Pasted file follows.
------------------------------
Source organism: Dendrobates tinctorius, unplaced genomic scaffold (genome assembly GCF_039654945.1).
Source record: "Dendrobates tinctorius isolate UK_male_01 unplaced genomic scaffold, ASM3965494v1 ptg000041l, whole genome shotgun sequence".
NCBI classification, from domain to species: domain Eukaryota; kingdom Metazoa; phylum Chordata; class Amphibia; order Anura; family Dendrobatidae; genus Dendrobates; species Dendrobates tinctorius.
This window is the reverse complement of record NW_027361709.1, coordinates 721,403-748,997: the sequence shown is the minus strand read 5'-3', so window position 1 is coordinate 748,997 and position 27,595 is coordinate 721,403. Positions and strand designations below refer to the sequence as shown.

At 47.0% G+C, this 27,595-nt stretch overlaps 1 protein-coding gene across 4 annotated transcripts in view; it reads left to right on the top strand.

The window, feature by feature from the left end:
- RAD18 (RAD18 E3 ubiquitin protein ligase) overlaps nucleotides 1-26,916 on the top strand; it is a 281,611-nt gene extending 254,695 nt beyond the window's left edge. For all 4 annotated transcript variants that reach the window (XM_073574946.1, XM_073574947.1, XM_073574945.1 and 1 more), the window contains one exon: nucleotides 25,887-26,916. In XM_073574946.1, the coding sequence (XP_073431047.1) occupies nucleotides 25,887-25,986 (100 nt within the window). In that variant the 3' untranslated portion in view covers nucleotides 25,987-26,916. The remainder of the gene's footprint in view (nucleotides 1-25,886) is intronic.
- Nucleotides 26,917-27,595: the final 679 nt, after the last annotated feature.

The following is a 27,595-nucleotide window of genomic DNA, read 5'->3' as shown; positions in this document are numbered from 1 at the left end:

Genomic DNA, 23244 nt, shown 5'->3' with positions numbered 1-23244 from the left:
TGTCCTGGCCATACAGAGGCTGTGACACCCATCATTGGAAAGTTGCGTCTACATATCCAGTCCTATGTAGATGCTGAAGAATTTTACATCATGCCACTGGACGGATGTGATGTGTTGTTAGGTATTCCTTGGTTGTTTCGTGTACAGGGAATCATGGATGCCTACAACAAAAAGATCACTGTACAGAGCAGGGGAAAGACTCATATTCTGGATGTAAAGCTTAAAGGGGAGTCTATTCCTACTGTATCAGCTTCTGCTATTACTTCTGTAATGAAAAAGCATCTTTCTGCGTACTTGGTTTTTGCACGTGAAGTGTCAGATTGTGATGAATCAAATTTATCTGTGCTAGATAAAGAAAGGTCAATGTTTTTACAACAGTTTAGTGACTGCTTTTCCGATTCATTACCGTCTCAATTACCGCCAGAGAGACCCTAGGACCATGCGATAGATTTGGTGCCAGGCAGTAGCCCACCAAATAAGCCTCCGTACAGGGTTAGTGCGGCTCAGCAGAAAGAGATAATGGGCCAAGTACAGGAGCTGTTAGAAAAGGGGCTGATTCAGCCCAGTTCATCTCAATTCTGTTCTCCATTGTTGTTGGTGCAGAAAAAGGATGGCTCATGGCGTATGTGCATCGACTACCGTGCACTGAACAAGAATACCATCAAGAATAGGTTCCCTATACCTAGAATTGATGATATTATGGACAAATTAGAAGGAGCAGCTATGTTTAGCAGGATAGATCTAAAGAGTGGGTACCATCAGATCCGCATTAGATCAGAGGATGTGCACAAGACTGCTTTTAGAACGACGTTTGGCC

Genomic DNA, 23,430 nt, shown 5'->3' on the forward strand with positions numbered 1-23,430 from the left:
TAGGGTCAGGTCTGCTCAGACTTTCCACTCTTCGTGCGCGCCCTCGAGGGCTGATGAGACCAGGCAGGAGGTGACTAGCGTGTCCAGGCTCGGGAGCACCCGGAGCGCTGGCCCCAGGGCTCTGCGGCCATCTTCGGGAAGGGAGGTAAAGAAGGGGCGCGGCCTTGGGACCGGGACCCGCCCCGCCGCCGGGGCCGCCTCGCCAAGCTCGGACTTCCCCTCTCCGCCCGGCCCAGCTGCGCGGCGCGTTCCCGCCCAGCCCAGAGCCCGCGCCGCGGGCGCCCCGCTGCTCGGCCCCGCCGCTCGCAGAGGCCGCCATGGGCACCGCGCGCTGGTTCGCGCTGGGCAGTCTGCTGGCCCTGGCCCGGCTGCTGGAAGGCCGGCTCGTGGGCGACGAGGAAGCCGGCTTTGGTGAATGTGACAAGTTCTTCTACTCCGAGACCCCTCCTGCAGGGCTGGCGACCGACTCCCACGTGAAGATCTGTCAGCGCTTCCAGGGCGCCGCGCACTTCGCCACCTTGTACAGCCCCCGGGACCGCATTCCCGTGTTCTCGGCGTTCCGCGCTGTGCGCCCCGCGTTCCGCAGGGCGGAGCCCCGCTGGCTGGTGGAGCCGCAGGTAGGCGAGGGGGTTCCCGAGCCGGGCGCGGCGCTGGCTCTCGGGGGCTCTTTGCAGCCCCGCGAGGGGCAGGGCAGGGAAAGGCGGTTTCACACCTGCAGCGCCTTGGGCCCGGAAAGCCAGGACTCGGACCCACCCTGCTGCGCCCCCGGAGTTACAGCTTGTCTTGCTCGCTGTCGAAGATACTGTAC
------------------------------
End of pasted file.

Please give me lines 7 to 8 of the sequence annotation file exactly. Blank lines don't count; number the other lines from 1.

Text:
- RAD18 (RAD18 E3 ubiquitin protein ligase) overlaps nucleotides 1-26,916 on the top strand; it is a 281,611-nt gene extending 254,695 nt beyond the window's left edge. For all 4 annotated transcript variants that reach the window (XM_073574946.1, XM_073574947.1, XM_073574945.1 and 1 more), the window contains one exon: nucleotides 25,887-26,916. In XM_073574946.1, the coding sequence (XP_073431047.1) occupies nucleotides 25,887-25,986 (100 nt within the window). In that variant the 3' untranslated portion in view covers nucleotides 25,987-26,916. The remainder of the gene's footprint in view (nucleotides 1-25,886) is intronic.
- Nucleotides 26,917-27,595: the final 679 nt, after the last annotated feature.